The United States’ Assistant Secretary of State for African Affairs, Tibor Nagy, has said his country will not provide any debt relief for African countries that plunge themselves into debt.
Nagy said this in Pretoria, South Africa on Monday, adding that nations risk losing control of strategic assets if they cannot repay the Chinese loans.
The International Monetary Fund and World Bank began the Heavily Indebted Poor Countries (HIPC) Initiative in 1996 to help the world’s poorest countries clear billions of dollars worth of unsustainable debt.
The IMF has again said Africa is facing another potential debt crisis today, with around 40 per cent of low-income countries in the region now in debt distress or at high risk of it.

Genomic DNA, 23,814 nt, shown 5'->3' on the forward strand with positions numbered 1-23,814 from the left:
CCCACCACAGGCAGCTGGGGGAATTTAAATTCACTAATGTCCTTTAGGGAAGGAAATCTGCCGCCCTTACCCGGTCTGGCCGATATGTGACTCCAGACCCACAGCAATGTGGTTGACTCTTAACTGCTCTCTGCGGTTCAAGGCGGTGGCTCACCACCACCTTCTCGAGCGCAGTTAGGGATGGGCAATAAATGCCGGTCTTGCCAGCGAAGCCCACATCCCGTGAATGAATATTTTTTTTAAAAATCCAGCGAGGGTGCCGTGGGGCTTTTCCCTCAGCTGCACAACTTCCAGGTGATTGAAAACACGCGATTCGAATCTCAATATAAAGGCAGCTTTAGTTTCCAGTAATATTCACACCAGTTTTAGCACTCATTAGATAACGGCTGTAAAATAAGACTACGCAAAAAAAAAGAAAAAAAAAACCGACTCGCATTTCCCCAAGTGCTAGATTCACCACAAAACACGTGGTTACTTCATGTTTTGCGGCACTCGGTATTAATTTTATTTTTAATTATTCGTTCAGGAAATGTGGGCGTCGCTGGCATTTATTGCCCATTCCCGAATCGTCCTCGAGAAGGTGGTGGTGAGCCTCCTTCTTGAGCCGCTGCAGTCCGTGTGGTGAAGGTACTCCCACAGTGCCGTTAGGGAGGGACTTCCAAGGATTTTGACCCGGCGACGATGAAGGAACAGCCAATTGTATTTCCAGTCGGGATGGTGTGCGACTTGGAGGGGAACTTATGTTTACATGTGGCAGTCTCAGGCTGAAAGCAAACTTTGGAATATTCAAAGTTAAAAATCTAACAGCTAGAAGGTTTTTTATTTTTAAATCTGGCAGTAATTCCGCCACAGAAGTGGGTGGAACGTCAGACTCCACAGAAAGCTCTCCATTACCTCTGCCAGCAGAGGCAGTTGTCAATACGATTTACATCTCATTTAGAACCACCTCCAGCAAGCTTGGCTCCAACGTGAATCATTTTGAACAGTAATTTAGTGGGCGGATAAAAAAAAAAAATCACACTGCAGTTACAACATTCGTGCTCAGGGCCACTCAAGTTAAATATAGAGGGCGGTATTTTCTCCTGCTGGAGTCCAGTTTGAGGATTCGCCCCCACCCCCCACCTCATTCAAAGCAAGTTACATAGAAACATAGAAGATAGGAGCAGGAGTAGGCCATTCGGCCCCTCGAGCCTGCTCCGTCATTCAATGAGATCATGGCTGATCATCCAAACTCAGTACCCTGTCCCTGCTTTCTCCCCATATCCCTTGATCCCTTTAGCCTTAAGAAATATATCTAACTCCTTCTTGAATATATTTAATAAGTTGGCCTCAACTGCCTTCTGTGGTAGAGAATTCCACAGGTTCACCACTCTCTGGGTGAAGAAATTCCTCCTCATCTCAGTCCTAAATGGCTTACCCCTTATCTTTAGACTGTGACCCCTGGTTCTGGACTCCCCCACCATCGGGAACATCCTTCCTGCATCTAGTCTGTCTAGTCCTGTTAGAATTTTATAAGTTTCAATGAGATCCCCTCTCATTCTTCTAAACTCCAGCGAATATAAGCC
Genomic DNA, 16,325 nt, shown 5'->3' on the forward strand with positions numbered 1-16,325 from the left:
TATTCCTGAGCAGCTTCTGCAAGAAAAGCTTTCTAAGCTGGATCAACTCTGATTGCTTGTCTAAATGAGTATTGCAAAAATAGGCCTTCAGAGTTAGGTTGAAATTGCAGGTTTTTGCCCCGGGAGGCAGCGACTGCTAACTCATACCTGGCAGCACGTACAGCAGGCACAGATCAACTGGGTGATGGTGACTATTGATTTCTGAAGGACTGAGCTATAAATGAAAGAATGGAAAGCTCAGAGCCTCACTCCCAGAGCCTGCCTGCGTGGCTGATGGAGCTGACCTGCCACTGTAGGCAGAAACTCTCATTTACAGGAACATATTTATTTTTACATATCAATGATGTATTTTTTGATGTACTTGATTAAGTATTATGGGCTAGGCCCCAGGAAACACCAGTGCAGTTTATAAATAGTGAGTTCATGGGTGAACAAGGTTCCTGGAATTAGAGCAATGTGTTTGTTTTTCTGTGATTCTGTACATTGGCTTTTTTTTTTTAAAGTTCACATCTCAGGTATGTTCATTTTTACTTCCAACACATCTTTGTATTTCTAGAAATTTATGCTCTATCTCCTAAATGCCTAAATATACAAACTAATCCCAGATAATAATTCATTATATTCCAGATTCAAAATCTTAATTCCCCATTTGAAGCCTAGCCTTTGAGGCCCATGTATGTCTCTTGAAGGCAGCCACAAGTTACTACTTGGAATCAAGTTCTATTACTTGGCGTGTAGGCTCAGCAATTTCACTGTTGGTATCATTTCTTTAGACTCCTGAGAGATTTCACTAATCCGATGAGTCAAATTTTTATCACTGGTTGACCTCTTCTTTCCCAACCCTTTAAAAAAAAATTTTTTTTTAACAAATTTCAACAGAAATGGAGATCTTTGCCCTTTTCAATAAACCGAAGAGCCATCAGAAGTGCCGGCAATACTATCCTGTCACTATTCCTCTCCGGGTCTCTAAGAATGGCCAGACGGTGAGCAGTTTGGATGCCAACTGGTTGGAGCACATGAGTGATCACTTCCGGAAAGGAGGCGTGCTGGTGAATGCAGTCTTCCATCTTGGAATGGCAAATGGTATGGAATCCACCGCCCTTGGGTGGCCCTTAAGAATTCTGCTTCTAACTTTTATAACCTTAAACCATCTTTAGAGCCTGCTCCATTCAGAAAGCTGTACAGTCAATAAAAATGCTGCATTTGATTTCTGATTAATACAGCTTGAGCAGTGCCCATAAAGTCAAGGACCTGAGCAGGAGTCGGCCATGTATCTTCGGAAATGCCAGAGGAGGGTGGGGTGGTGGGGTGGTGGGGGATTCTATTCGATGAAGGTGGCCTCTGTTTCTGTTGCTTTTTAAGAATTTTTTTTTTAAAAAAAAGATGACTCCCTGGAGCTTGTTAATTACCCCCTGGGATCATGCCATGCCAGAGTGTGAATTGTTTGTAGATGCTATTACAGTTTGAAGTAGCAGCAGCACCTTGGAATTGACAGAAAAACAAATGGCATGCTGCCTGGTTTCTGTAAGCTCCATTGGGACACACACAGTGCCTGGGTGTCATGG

Nagy said: “We went through this, just in the last 20 years, this big debt forgiveness for a lot of African countries”; referring to the HIPC programme.
“I certainly would not be sympathetic, and I do not think my administration would be sympathetic to that kind of situation.”.
The US has been at loggerheads with China pushing poor countries into debt, mainly through lending for large-scale infrastructure projects.
Sri Lanka is one the recent to pay back a $6 billion loan to China with all the commercial activities in its main southern port in the town of Hambantota.
Data from the China-Africa Research Initiative at Washington’s Johns Hopkins University School of Advanced International Studies has shown that China loaned $125 billion to Africa between 2000 and 2016.